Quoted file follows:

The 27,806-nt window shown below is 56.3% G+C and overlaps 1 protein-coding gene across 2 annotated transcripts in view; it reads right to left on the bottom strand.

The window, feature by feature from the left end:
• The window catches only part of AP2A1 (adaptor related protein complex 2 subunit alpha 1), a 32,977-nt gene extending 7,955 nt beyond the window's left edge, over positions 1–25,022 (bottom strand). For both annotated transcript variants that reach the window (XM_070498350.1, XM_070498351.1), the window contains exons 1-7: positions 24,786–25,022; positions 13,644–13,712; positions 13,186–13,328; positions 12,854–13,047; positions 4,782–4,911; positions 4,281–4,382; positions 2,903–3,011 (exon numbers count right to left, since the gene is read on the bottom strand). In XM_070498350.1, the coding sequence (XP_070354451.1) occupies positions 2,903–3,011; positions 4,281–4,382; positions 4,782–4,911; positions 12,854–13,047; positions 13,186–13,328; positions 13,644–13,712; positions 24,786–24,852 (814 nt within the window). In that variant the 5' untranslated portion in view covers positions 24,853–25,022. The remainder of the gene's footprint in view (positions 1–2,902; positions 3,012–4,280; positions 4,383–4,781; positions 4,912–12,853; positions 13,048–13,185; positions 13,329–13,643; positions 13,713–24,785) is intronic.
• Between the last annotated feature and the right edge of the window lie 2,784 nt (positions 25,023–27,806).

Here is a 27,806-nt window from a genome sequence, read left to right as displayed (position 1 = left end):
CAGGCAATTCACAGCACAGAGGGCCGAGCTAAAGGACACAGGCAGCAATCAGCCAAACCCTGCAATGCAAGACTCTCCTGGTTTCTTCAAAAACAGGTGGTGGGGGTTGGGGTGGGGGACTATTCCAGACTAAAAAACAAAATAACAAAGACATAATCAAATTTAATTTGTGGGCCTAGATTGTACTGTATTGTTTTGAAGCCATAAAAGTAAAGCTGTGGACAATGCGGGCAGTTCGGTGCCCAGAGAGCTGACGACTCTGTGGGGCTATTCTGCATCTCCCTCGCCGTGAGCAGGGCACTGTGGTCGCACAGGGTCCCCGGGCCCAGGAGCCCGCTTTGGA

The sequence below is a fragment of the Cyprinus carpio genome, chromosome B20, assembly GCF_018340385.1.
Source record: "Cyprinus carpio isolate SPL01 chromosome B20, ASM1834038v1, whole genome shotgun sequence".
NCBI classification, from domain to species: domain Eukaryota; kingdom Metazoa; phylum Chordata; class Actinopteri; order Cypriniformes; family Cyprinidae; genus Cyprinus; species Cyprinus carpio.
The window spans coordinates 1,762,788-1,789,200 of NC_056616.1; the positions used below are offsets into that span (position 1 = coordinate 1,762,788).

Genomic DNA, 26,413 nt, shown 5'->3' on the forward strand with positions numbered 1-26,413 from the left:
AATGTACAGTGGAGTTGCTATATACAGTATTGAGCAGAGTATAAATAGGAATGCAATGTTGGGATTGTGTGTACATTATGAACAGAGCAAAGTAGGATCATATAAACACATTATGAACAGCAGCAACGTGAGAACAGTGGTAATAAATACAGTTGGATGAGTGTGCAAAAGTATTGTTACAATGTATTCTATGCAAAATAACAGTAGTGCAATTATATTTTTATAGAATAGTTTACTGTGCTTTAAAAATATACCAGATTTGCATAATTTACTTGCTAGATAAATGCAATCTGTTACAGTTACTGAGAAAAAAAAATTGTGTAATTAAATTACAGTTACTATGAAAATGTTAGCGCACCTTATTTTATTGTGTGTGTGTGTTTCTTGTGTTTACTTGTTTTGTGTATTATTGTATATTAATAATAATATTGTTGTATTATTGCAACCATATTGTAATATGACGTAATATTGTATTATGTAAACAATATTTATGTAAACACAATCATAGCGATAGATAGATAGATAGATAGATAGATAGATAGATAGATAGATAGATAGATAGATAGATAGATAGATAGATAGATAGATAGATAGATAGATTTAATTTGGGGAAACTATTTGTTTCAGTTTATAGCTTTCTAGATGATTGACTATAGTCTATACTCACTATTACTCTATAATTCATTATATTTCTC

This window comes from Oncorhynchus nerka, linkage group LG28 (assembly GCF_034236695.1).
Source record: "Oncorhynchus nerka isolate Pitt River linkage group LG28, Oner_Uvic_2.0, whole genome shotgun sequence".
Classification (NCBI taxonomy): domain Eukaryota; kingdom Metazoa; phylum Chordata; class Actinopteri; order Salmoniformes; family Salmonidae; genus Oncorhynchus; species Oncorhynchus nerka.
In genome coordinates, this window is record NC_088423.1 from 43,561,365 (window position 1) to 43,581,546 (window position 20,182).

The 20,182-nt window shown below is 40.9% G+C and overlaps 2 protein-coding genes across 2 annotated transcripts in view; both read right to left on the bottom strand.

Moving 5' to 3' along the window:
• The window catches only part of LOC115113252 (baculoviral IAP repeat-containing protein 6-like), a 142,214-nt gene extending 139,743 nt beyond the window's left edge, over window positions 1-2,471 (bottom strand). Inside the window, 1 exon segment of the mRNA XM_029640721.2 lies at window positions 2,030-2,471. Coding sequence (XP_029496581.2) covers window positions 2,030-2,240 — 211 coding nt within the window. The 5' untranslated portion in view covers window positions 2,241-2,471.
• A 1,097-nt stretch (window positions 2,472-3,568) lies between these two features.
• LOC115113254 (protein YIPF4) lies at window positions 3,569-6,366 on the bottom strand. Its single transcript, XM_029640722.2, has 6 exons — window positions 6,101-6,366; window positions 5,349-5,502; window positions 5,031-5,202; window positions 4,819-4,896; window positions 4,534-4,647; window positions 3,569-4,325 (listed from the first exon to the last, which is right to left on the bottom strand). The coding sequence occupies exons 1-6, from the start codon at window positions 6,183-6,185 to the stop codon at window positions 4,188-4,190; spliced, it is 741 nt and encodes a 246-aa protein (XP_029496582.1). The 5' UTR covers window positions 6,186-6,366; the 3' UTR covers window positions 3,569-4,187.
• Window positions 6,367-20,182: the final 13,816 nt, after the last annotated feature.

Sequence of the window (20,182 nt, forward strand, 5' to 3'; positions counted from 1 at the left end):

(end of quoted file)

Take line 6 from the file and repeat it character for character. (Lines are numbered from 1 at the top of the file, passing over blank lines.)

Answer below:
CAGGCAATTCACAGCACAGAGGGCCGAGCTAAAGGACACAGGCAGCAATCAGCCAAACCCTGCAATGCAAGACTCTCCTGGTTTCTTCAAAAACAGGTGGTGGGGGTTGGGGTGGGGGACTATTCCAGACTAAAAAACAAAATAACAAAGACATAATCAAATTTAATTTGTGGGCCTAGATTGTACTGTATTGTTTTGAAGCCATAAAAGTAAAGCTGTGGACAATGCGGGCAGTTCGGTGCCCAGAGAGCTGACGACTCTGTGGGGCTATTCTGCATCTCCCTCGCCGTGAGCAGGGCACTGTGGTCGCACAGGGTCCCCGGGCCCAGGAGCCCGCTTTGGA